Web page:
Cranberries: No Longer Just an American Tradition
American cranberry farmers are in the homestretch of the harvest season in what looks to be another banner year for U.S. cranberry production. The USDA National Agricultural Statistics Service has forecast a bountiful crop of 8.59 million barrels or 390,000 metric tons for 2016.1 These cranberries will be featured in sweet and savory dishes across the country, but U.S. cranberries are also featured in many dishes in Europe, North America, and Asia throughout the year. Just over a third of the U.S. cranberry crop will be exported to long-established markets in Europe and Canada, and also newer markets in Mexico, South Korea and China. Demand growth for cranberries is tied to the popularization of sweetened, dried cranberries with strongest demand growth from markets with increasing populations and per capita income.2
Exports of dried sweetened cranberries are a new twist on long-standing cranberry trade, which existed in North America since pre-colonial times.3 Cranberry trade expanded with the domestication of wild native cranberries in the early 1800s in Massachusetts. Many of the British ships setting sail for New England would make their return voyages transporting cranberries for export to Europe and for use as an on-board source of vitamin C to prevent scurvy.4 Today, USDA, the U.S. Cranberry Marketing Committee, cranberry growers, the cranberry cooperative Ocean Spray, and other companies are working to expand U.S. exports for year-round cranberry consumption over our borders and across the oceans.
As depicted above, the top market for U.S. cranberry exports is the EU. Notably, processed cranberry exports surged in 2011 when the EU waived the 17.6 percent import duty for dried cranberries.6 Since this duty suspension, U.S. processed cranberry exports to Europe nearly doubled. In 2012 the EU waived the 16.8 percent duty on cranberry concentrate, as well. The duty suspension for processed cranberries is up for review by the EU in 2017, but the trading landscape has changed. On October 30,, 2016, Canada and the EU signed the Comprehensive Economic and Trade Agreement (CETA), which will eliminate and reduce tariffs between the EU and Canada. Canada is the second largest producer and exporter of cranberries, and through CETA, Canada has secured permanent duty-free access for processed cranberry exports to the EU. Also, Chile—the third largest producer of cranberries globally— signed a trade agreement with the EU and has had permanent duty free access since 2012.7 The United States is the world’s top producer of cranberries and the top supplier of cranberries to the EU. However, a free trade agreement with Europe is not in place. If the EU does not renew the duty suspension on U.S. cranberries, U.S. producers and exporters will have a more difficult time competing with Canada and Chile to service the largest market for processed cranberries.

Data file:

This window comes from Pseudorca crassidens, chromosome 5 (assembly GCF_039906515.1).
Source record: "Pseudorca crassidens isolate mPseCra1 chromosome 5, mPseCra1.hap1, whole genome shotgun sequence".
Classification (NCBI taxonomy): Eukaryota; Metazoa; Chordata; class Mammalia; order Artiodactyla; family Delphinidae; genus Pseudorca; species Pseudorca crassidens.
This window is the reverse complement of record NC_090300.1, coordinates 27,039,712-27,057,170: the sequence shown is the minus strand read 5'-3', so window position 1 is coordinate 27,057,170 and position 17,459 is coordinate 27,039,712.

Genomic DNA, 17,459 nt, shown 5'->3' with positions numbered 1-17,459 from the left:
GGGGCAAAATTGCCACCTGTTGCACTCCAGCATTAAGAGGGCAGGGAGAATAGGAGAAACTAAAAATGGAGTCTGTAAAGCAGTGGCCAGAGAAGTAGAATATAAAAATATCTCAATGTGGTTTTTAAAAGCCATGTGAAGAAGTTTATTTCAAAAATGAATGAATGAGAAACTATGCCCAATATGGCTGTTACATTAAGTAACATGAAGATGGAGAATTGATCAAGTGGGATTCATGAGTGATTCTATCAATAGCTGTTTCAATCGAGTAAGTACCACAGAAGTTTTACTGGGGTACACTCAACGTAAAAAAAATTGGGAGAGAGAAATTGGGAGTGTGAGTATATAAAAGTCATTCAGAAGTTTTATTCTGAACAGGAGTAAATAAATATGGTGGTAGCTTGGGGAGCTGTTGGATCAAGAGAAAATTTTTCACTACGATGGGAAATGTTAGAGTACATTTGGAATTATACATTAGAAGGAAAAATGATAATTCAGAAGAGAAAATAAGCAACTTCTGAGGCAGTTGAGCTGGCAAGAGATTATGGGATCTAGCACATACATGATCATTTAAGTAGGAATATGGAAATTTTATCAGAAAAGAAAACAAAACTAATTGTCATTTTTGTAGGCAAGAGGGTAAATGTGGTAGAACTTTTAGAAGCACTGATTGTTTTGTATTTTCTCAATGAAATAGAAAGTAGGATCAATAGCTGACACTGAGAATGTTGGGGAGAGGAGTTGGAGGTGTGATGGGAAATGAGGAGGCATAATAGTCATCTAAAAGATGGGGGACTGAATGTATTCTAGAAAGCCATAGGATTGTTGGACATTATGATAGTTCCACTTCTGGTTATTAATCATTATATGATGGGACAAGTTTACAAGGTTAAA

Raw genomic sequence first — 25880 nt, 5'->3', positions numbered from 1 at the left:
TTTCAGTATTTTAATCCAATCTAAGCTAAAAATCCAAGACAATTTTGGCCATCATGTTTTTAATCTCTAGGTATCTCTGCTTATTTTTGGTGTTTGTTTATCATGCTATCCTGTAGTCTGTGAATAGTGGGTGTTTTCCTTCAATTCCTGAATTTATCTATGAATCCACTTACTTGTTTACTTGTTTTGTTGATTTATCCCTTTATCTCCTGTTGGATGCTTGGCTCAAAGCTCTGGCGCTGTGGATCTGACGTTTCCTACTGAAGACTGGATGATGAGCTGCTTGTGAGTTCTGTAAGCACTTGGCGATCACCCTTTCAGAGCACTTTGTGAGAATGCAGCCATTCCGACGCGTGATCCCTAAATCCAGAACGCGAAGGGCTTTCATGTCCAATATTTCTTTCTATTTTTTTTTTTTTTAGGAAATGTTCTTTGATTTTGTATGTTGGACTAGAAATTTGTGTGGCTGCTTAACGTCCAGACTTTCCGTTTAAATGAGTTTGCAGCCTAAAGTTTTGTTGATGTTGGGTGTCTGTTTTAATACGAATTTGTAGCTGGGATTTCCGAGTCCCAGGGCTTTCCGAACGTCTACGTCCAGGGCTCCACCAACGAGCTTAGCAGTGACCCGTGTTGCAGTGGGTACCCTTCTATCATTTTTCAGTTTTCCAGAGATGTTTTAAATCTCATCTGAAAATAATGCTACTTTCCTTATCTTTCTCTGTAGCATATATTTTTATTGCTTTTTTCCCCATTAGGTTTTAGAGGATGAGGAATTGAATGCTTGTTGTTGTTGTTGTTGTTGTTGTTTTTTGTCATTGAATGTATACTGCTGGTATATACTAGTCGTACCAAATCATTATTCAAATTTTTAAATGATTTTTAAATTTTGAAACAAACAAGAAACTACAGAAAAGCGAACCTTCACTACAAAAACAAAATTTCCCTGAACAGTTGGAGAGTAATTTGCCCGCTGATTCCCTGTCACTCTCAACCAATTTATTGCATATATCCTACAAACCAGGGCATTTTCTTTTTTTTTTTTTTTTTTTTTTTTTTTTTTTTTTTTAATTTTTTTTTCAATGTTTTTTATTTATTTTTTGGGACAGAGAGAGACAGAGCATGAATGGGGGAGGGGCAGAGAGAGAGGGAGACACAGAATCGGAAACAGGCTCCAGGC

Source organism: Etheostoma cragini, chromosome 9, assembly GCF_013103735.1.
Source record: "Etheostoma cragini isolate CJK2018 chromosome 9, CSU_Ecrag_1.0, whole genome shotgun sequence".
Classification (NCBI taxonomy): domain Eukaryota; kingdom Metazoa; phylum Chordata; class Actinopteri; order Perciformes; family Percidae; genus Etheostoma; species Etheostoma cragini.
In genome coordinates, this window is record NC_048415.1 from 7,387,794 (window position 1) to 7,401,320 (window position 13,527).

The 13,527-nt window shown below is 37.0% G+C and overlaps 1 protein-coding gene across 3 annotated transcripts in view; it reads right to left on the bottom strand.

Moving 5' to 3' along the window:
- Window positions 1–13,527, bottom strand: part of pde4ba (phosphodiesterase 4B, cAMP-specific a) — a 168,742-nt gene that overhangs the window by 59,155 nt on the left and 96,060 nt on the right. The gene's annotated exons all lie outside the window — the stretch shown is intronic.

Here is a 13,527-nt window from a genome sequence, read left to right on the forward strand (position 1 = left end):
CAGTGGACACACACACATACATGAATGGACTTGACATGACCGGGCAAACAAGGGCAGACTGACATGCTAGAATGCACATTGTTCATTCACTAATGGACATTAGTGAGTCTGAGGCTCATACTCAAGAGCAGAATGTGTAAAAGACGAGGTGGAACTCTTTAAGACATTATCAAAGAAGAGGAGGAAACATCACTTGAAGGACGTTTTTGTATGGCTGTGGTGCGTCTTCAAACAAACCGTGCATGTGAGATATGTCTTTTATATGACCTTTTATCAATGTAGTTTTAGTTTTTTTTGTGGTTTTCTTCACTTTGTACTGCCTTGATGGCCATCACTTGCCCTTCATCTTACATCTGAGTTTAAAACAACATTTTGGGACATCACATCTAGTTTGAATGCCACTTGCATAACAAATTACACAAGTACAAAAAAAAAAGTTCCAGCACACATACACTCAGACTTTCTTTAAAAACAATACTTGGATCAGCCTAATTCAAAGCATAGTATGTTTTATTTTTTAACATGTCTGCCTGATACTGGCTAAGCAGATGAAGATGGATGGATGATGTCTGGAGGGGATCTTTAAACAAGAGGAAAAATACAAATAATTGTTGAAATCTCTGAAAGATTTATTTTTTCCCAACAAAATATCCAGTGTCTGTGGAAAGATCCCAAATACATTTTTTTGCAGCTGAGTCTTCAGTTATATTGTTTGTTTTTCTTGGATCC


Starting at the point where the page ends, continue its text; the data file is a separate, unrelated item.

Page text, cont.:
Cranberries are native to North America and are central to so many American culinary traditions; it can be easy to overlook how important international trade is to this iconic American industry. The cranberry industry is not an anomaly—twenty percent of U.S. agricultural production is exported. Open markets and free trade help American growers develop reliable, long-term markets.